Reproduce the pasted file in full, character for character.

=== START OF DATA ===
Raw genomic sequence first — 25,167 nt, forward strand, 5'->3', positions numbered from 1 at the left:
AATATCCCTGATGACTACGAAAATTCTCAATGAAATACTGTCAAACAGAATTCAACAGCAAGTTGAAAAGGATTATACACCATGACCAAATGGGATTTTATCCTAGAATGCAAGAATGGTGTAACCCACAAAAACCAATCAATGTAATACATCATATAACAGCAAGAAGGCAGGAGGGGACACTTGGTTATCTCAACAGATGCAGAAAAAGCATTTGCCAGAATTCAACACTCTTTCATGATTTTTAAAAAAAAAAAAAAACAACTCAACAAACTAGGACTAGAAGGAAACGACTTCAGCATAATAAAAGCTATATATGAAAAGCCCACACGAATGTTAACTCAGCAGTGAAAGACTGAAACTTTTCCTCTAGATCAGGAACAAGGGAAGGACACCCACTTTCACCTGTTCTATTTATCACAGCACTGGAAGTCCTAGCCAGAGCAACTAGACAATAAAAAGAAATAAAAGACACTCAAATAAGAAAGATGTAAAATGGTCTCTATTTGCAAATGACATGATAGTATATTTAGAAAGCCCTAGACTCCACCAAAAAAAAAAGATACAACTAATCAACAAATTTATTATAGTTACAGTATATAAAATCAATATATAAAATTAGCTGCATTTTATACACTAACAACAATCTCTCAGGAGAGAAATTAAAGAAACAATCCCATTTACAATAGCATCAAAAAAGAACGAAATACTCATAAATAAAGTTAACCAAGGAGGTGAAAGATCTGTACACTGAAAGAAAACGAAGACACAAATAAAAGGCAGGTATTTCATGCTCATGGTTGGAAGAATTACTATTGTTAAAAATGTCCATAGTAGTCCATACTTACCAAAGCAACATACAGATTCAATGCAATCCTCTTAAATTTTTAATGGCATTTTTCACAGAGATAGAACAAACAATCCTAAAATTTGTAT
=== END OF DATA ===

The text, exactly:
Raw genomic sequence first — 25,167 nt, forward strand, 5'->3', positions numbered from 1 at the left:
AATATCCCTGATGACTACGAAAATTCTCAATGAAATACTGTCAAACAGAATTCAACAGCAAGTTGAAAAGGATTATACACCATGACCAAATGGGATTTTATCCTAGAATGCAAGAATGGTGTAACCCACAAAAACCAATCAATGTAATACATCATATAACAGCAAGAAGGCAGGAGGGGACACTTGGTTATCTCAACAGATGCAGAAAAAGCATTTGCCAGAATTCAACACTCTTTCATGATTTTTAAAAAAAAAAAAAAACAACTCAACAAACTAGGACTAGAAGGAAACGACTTCAGCATAATAAAAGCTATATATGAAAAGCCCACACGAATGTTAACTCAGCAGTGAAAGACTGAAACTTTTCCTCTAGATCAGGAACAAGGGAAGGACACCCACTTTCACCTGTTCTATTTATCACAGCACTGGAAGTCCTAGCCAGAGCAACTAGACAATAAAAAGAAATAAAAGACACTCAAATAAGAAAGATGTAAAATGGTCTCTATTTGCAAATGACATGATAGTATATTTAGAAAGCCCTAGACTCCACCAAAAAAAAAAGATACAACTAATCAACAAATTTATTATAGTTACAGTATATAAAATCAATATATAAAATTAGCTGCATTTTATACACTAACAACAATCTCTCAGGAGAGAAATTAAAGAAACAATCCCATTTACAATAGCATCAAAAAAGAACGAAATACTCATAAATAAAGTTAACCAAGGAGGTGAAAGATCTGTACACTGAAAGAAAACGAAGACACAAATAAAAGGCAGGTATTTCATGCTCATGGTTGGAAGAATTACTATTGTTAAAAATGTCCATAGTAGTCCATACTTACCAAAGCAACATACAGATTCAATGCAATCCTCTTAAATTTTTAATGGCATTTTTCACAGAGATAGAACAAACAATCCTAAAATTTGTAT